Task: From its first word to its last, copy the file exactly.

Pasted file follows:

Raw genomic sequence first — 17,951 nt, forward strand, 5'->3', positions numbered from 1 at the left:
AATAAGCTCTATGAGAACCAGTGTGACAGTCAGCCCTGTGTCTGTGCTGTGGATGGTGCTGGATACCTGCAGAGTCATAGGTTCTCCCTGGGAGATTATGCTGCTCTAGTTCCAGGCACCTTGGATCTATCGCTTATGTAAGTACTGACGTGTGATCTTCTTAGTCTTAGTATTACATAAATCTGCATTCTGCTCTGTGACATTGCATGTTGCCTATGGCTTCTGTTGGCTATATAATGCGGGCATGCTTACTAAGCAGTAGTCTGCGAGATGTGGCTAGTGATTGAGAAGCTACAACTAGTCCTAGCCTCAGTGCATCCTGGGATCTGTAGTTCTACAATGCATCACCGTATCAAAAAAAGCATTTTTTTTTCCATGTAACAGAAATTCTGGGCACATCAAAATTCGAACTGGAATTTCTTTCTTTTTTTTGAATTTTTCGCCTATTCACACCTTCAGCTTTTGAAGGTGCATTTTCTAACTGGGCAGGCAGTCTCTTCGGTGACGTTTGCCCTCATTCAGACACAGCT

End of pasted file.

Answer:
Raw genomic sequence first — 17,951 nt, forward strand, 5'->3', positions numbered from 1 at the left:
AATAAGCTCTATGAGAACCAGTGTGACAGTCAGCCCTGTGTCTGTGCTGTGGATGGTGCTGGATACCTGCAGAGTCATAGGTTCTCCCTGGGAGATTATGCTGCTCTAGTTCCAGGCACCTTGGATCTATCGCTTATGTAAGTACTGACGTGTGATCTTCTTAGTCTTAGTATTACATAAATCTGCATTCTGCTCTGTGACATTGCATGTTGCCTATGGCTTCTGTTGGCTATATAATGCGGGCATGCTTACTAAGCAGTAGTCTGCGAGATGTGGCTAGTGATTGAGAAGCTACAACTAGTCCTAGCCTCAGTGCATCCTGGGATCTGTAGTTCTACAATGCATCACCGTATCAAAAAAAGCATTTTTTTTTCCATGTAACAGAAATTCTGGGCACATCAAAATTCGAACTGGAATTTCTTTCTTTTTTTTGAATTTTTCGCCTATTCACACCTTCAGCTTTTGAAGGTGCATTTTCTAACTGGGCAGGCAGTCTCTTCGGTGACGTTTGCCCTCATTCAGACACAGCT